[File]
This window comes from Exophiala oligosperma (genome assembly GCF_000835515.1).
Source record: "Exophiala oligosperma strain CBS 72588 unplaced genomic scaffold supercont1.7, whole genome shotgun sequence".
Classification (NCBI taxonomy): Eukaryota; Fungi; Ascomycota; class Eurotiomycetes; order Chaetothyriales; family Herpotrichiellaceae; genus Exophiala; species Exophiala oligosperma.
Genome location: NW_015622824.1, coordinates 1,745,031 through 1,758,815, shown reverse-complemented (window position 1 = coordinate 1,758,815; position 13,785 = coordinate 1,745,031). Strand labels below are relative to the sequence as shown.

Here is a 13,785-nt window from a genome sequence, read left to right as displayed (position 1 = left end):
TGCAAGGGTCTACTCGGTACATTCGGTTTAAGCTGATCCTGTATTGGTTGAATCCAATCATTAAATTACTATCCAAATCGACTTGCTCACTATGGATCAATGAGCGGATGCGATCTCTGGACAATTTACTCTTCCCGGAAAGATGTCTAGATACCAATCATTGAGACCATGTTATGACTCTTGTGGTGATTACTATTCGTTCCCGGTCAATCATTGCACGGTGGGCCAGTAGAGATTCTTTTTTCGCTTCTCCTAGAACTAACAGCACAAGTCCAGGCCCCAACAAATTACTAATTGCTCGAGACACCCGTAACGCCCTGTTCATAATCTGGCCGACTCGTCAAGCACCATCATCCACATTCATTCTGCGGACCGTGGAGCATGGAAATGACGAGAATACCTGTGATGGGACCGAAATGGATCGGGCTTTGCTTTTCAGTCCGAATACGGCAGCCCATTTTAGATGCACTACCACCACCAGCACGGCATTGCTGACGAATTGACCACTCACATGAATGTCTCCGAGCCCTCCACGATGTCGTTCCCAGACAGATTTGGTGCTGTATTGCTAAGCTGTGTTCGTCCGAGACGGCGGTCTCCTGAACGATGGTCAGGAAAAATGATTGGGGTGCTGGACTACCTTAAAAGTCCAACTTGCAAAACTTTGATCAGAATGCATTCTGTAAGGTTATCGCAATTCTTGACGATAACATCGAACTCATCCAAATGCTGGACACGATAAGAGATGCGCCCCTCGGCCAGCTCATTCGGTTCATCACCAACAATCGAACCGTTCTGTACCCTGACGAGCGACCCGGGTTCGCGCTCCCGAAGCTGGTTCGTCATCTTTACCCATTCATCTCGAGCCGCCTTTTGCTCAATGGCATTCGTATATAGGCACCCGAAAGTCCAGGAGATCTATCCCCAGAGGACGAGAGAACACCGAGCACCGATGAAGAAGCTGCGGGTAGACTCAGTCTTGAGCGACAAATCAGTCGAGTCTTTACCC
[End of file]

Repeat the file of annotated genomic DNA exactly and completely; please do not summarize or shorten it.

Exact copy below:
This window comes from Exophiala oligosperma (genome assembly GCF_000835515.1).
Source record: "Exophiala oligosperma strain CBS 72588 unplaced genomic scaffold supercont1.7, whole genome shotgun sequence".
Classification (NCBI taxonomy): Eukaryota; Fungi; Ascomycota; class Eurotiomycetes; order Chaetothyriales; family Herpotrichiellaceae; genus Exophiala; species Exophiala oligosperma.
Genome location: NW_015622824.1, coordinates 1,745,031 through 1,758,815, shown reverse-complemented (window position 1 = coordinate 1,758,815; position 13,785 = coordinate 1,745,031). Strand labels below are relative to the sequence as shown.

Here is a 13,785-nt window from a genome sequence, read left to right as displayed (position 1 = left end):
TGCAAGGGTCTACTCGGTACATTCGGTTTAAGCTGATCCTGTATTGGTTGAATCCAATCATTAAATTACTATCCAAATCGACTTGCTCACTATGGATCAATGAGCGGATGCGATCTCTGGACAATTTACTCTTCCCGGAAAGATGTCTAGATACCAATCATTGAGACCATGTTATGACTCTTGTGGTGATTACTATTCGTTCCCGGTCAATCATTGCACGGTGGGCCAGTAGAGATTCTTTTTTCGCTTCTCCTAGAACTAACAGCACAAGTCCAGGCCCCAACAAATTACTAATTGCTCGAGACACCCGTAACGCCCTGTTCATAATCTGGCCGACTCGTCAAGCACCATCATCCACATTCATTCTGCGGACCGTGGAGCATGGAAATGACGAGAATACCTGTGATGGGACCGAAATGGATCGGGCTTTGCTTTTCAGTCCGAATACGGCAGCCCATTTTAGATGCACTACCACCACCAGCACGGCATTGCTGACGAATTGACCACTCACATGAATGTCTCCGAGCCCTCCACGATGTCGTTCCCAGACAGATTTGGTGCTGTATTGCTAAGCTGTGTTCGTCCGAGACGGCGGTCTCCTGAACGATGGTCAGGAAAAATGATTGGGGTGCTGGACTACCTTAAAAGTCCAACTTGCAAAACTTTGATCAGAATGCATTCTGTAAGGTTATCGCAATTCTTGACGATAACATCGAACTCATCCAAATGCTGGACACGATAAGAGATGCGCCCCTCGGCCAGCTCATTCGGTTCATCACCAACAATCGAACCGTTCTGTACCCTGACGAGCGACCCGGGTTCGCGCTCCCGAAGCTGGTTCGTCATCTTTACCCATTCATCTCGAGCCGCCTTTTGCTCAATGGCATTCGTATATAGGCACCCGAAAGTCCAGGAGATCTATCCCCAGAGGACGAGAGAACACCGAGCACCGATGAAGAAGCTGCGGGTAGACTCAGTCTTGAGCGACAAATCAGTCGAGTCTTTACCC